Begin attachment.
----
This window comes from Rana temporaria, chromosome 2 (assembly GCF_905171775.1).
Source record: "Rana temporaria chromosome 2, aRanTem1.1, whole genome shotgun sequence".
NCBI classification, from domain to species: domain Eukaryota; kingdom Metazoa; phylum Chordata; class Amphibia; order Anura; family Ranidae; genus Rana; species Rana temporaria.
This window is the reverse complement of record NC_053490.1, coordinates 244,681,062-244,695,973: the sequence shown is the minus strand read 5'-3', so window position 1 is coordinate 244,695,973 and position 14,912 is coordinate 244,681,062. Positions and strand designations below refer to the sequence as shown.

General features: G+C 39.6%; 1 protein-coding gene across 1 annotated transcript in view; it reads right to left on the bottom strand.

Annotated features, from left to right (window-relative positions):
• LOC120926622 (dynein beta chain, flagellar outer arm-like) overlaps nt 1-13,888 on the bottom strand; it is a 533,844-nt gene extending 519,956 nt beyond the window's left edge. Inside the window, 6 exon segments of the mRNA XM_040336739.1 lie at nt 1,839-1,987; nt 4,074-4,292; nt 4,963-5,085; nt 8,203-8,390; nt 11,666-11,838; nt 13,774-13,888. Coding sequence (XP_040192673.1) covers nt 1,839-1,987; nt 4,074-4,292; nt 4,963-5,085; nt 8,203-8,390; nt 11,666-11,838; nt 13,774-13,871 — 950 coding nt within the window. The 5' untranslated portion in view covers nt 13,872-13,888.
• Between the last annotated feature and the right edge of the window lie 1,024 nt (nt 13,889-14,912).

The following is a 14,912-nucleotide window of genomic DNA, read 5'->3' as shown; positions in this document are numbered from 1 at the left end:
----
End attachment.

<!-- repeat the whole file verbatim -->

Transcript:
This window comes from Rana temporaria, chromosome 2 (assembly GCF_905171775.1).
Source record: "Rana temporaria chromosome 2, aRanTem1.1, whole genome shotgun sequence".
NCBI classification, from domain to species: domain Eukaryota; kingdom Metazoa; phylum Chordata; class Amphibia; order Anura; family Ranidae; genus Rana; species Rana temporaria.
This window is the reverse complement of record NC_053490.1, coordinates 244,681,062-244,695,973: the sequence shown is the minus strand read 5'-3', so window position 1 is coordinate 244,695,973 and position 14,912 is coordinate 244,681,062. Positions and strand designations below refer to the sequence as shown.

General features: G+C 39.6%; 1 protein-coding gene across 1 annotated transcript in view; it reads right to left on the bottom strand.

Annotated features, from left to right (window-relative positions):
• LOC120926622 (dynein beta chain, flagellar outer arm-like) overlaps nt 1-13,888 on the bottom strand; it is a 533,844-nt gene extending 519,956 nt beyond the window's left edge. Inside the window, 6 exon segments of the mRNA XM_040336739.1 lie at nt 1,839-1,987; nt 4,074-4,292; nt 4,963-5,085; nt 8,203-8,390; nt 11,666-11,838; nt 13,774-13,888. Coding sequence (XP_040192673.1) covers nt 1,839-1,987; nt 4,074-4,292; nt 4,963-5,085; nt 8,203-8,390; nt 11,666-11,838; nt 13,774-13,871 — 950 coding nt within the window. The 5' untranslated portion in view covers nt 13,872-13,888.
• Between the last annotated feature and the right edge of the window lie 1,024 nt (nt 13,889-14,912).

The following is a 14,912-nucleotide window of genomic DNA, read 5'->3' as shown; positions in this document are numbered from 1 at the left end: